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Legislation seen as threat to EMS services, Cumberland Goodwill EMS says

HB1862 aims to protect consumers from surprise health care bills for out-of-network services

HARRISBURG, Pa. — In a time where seconds matter, many in the emergency services industry are concerned with the quality of care providers will be able to offer patients in future emergency situations. 

"You take away our ability to respond," said Asst. Chief Nathan Harig, Cumberland Goodwill EMS. "It means people will die from the lack of emergency medical resources." 

The Ambulance Association of Pennsylvania is raising concerns over HB1862, also known as the 'Surprise Billing Protection Act.' It would amend The Insurance Company Law of 1921, to provide protections for consumers receiving surprise bills for health care services from out-of-network providers. 

Harig believes if passed, within five years, the nearly 1,200 EMS providers in the state would shut down, and there would be about one EMS provider per county. 

"That's what's really scary about this," said Harig. "That we'd be put out of business." 

Surprise billing typically happens when someone gets medical care from providers out of their insurance's network. Surprise billing can happen following an emergency, when a patient has little control over where they are taken to receive care.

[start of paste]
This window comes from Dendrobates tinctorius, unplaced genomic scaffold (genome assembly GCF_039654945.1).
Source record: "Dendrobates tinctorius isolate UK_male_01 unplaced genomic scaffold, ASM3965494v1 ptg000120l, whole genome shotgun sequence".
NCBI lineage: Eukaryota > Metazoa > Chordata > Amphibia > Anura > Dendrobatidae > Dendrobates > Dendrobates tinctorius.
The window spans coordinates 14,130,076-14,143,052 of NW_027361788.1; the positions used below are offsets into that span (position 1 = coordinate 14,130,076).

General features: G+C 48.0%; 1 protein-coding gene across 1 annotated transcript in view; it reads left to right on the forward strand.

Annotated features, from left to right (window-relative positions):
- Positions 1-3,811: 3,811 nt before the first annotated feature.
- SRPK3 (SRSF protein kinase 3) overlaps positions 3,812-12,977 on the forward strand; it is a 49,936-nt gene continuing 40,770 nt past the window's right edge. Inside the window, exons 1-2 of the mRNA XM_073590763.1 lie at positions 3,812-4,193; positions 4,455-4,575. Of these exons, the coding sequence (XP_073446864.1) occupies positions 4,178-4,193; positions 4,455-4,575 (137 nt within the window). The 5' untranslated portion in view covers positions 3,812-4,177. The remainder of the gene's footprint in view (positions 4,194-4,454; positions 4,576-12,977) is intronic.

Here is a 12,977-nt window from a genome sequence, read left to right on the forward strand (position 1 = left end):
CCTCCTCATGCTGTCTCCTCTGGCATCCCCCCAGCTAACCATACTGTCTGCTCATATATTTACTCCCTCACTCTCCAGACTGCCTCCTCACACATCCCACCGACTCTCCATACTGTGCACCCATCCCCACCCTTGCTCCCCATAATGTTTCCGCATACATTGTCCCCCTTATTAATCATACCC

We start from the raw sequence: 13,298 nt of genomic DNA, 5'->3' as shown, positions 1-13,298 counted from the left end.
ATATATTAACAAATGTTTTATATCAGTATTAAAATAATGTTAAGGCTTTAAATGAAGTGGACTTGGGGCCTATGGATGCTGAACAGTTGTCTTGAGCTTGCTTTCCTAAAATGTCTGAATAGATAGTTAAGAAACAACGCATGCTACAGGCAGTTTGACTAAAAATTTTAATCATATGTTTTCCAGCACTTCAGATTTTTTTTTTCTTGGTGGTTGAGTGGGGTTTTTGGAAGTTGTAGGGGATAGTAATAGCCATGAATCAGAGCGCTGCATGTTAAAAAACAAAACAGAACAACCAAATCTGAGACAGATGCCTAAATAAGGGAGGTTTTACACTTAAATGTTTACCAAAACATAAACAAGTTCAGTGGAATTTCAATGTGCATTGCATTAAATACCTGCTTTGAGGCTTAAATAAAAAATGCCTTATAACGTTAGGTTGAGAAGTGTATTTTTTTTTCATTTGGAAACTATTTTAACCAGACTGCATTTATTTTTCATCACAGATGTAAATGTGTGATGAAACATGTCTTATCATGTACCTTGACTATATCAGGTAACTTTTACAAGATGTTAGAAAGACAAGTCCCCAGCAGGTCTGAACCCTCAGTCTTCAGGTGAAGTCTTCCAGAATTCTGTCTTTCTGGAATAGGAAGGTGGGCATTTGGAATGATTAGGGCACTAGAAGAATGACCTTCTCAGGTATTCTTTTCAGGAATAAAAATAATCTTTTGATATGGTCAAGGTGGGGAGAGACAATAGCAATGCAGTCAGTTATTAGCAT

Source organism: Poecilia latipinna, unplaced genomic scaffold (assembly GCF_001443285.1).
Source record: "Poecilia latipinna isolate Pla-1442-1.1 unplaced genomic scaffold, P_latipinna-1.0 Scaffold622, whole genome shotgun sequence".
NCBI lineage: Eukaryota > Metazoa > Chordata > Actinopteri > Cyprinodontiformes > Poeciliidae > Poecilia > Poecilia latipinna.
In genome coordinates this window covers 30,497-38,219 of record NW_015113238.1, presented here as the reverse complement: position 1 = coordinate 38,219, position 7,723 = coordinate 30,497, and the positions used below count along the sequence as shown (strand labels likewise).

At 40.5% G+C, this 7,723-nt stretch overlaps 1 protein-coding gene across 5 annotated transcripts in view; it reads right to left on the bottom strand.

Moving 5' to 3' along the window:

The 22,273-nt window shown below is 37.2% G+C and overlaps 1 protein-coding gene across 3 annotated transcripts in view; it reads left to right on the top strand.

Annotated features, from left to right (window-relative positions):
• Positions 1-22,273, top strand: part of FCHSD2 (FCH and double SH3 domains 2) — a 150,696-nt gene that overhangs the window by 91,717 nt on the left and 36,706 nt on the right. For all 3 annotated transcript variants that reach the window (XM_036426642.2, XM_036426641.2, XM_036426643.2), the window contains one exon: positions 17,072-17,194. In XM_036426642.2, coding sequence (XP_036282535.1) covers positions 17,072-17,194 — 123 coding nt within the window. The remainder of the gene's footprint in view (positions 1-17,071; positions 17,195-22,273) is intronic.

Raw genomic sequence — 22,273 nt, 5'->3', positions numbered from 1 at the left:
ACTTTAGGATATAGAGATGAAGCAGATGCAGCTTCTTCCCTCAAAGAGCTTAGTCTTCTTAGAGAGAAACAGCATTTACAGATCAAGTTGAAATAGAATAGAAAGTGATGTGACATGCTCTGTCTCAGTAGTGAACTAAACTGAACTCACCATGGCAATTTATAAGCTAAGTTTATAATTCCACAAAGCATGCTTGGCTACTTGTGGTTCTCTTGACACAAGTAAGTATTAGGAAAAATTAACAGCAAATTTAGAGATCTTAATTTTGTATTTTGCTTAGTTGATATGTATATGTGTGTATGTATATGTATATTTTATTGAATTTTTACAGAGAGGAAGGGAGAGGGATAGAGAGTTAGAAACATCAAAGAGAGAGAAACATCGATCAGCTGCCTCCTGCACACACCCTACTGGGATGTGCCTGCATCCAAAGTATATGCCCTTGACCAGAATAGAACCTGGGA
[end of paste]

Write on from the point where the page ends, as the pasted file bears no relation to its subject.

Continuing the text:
The legislation aims to remove consumers from the middle of the reimbursement process. State Rep. Tina Pickett, (R) representing Bradford, Sullivan and Susquehanna Counties says the legislation would: 

  • Instruct providers to bill insurers directly, while also allowing consumers to trigger protections if they do receive a balance bill.
  • Instruct insurers to negotiate with providers to determine fair payment for the services that consumers receive.

Harig says, the double edged sword to this legislation is it would allow insurance companies to pick which rate they're going to pay EMS providers for their services, and it would end EMS memberships which allow members to not pay a fee for services. In total, Harig says, Cumberland Goodwill EMS would lose about $500,000 a year. 

"Every year we'd have to make up half a million dollars," said Harig. "And without a tax increase we'd just close." 

Financial costs for services EMS companies provide has been a battle in the past. In the past, Goodwill EMS told FOX43, they would bill the patient to cover out of pocket costs but most insurance companies were not covering that medical care if the patient was not taken to the hospital.

RELATED: New law considered “win-win” for patients, EMS providers

Act 103 of 2018 aimed to help both EMS providers and patients when services were rendered but the patient was not taken to the hospital. It requires insurance companies and medicaid to cover the treatment given by EMS providers dispatched by a 911 center without a trip to the hospital. 

State Rep. Pickett declined to comment on the concerns being raised about her legislation in the EMS industry.